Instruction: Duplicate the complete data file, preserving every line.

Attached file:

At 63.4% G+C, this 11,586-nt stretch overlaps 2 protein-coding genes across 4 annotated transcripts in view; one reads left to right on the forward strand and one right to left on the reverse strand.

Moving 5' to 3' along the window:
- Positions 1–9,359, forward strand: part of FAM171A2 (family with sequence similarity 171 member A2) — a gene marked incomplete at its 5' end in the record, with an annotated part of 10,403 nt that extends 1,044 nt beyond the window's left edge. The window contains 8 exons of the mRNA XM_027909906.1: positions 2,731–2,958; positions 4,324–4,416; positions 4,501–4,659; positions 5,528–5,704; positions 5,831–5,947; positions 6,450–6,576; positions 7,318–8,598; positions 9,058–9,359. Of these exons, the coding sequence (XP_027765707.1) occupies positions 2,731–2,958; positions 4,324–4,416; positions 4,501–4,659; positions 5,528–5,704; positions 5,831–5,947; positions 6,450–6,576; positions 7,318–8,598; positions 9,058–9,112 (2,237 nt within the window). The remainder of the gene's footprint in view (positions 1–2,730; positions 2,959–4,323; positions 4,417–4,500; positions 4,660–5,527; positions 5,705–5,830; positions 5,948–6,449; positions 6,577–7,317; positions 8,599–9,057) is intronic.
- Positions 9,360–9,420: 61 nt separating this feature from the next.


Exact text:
At 63.4% G+C, this 11,586-nt stretch overlaps 2 protein-coding genes across 4 annotated transcripts in view; one reads left to right on the forward strand and one right to left on the reverse strand.

Moving 5' to 3' along the window:
- Positions 1–9,359, forward strand: part of FAM171A2 (family with sequence similarity 171 member A2) — a gene marked incomplete at its 5' end in the record, with an annotated part of 10,403 nt that extends 1,044 nt beyond the window's left edge. The window contains 8 exons of the mRNA XM_027909906.1: positions 2,731–2,958; positions 4,324–4,416; positions 4,501–4,659; positions 5,528–5,704; positions 5,831–5,947; positions 6,450–6,576; positions 7,318–8,598; positions 9,058–9,359. Of these exons, the coding sequence (XP_027765707.1) occupies positions 2,731–2,958; positions 4,324–4,416; positions 4,501–4,659; positions 5,528–5,704; positions 5,831–5,947; positions 6,450–6,576; positions 7,318–8,598; positions 9,058–9,112 (2,237 nt within the window). The remainder of the gene's footprint in view (positions 1–2,730; positions 2,959–4,323; positions 4,417–4,500; positions 4,660–5,527; positions 5,705–5,830; positions 5,948–6,449; positions 6,577–7,317; positions 8,599–9,057) is intronic.
- Positions 9,360–9,420: 61 nt separating this feature from the next.